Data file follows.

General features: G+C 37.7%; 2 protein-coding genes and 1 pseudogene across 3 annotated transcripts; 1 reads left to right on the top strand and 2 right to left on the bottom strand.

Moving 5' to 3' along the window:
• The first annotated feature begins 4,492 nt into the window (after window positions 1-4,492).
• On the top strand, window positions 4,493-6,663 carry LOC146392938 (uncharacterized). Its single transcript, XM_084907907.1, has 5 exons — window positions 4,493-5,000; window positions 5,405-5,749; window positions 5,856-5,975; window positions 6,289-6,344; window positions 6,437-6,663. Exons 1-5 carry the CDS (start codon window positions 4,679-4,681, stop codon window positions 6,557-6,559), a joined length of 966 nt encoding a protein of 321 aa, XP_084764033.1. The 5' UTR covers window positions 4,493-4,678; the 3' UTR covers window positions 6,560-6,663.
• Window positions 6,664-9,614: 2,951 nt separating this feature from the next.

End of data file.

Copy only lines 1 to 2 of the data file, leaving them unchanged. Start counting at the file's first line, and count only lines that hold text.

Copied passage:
General features: G+C 37.7%; 2 protein-coding genes and 1 pseudogene across 3 annotated transcripts; 1 reads left to right on the top strand and 2 right to left on the bottom strand.

Moving 5' to 3' along the window: